Middle school students have reading interests that run the gamut from Diary of a Wimpy Kid to Twilight. Sometimes as a parent it is hard to know what is age appropriate for your child. Through this blog, I will try to help parents make informed decisions about what is available in our library. I am hoping that this blog will be a resource for our parents, and that we can all work together to make our students life-long readers!

Wednesday, March 25, 2015

Prairie Evers

Prairie Evers
by Ellen Airgood
From the publisher:
"A sweet, spirited ten-year-old embarks upon the adventure of first friendship in this sparkling debut

Prairie Evers is finding that socialization isn't all it's cracked up to be. She's been homeschooled by her granny and has learned the most from traipsing through nature. But now she has to attend public school, and feels just like her chickens--cooped up and subject to the pecking order. School is a jolt for Prairie until she meets Ivy, her first true friend. But while raising chickens and the great outdoors have given Prairie wisdom and perspective, nothing has prepared her for the give and take of friendship. When Prairie finds out that Ivy's home may not be the best place for Ivy, Prairie must corral all her optimism and determination to hatch a plan to help.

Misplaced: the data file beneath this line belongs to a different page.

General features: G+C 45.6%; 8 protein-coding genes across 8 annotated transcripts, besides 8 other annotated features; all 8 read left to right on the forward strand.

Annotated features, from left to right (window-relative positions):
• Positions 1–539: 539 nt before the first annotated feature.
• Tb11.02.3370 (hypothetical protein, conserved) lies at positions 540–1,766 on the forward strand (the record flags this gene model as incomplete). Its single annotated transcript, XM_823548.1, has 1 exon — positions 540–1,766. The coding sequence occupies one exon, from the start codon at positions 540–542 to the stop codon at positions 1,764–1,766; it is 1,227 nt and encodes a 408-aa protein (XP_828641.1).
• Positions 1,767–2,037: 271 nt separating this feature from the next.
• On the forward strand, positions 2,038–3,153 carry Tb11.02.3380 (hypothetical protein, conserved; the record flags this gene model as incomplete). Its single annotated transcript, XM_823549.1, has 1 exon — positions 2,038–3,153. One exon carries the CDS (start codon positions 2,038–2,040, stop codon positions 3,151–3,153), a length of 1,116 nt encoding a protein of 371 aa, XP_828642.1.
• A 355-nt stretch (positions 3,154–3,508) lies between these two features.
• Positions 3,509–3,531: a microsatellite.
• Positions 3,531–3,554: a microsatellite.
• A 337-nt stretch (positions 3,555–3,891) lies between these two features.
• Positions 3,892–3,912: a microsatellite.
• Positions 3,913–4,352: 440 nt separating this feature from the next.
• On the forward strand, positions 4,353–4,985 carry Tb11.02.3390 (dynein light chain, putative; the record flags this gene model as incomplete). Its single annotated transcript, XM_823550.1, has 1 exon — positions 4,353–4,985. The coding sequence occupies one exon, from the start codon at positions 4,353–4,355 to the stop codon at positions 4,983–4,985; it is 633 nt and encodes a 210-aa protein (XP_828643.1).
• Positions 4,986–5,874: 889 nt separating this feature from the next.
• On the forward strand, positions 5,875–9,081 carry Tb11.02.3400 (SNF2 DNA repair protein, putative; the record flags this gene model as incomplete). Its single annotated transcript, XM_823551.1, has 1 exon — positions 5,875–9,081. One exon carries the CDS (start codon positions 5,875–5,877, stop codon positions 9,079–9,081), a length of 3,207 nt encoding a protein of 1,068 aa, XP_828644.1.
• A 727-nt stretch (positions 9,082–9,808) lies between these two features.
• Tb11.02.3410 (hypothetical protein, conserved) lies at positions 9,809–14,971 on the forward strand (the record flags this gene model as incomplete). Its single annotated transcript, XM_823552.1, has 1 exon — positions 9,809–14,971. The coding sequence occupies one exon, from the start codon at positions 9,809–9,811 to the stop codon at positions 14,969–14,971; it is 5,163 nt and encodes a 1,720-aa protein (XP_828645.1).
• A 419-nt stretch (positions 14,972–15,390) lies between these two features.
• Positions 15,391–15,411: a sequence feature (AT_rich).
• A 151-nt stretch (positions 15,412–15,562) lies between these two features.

Fabulous writing and a narrator full of personality distinguish this lively middle-grade novel."

I enjoyed this book about an ordinary, everyday girl who is going through some changes in her life. I love how it starts and ends with the same sentence, it brings the book full circle in the life of Prairie. Prairie is a very likeable character with a loving family and a kind heart. However, she is never saccharine. One of my favorite things about her is at the end when a character moves into her home, she struggles a little bit with jealousy and possessiveness. She has to work to understand other people's feelings, but she eventually comes around. This is a sweet, good story.

Areas of concern:
Prairie's best friend, Ivy, comes from a very difficult home life. There are major issues there, which I won't delineate because that would give things away, but they are dealt with gently and shouldn't cause too much concern to parents.

Suggested Ages:
Booklist - Grades 4-7
Kirkus Reviews - Ages 9-12

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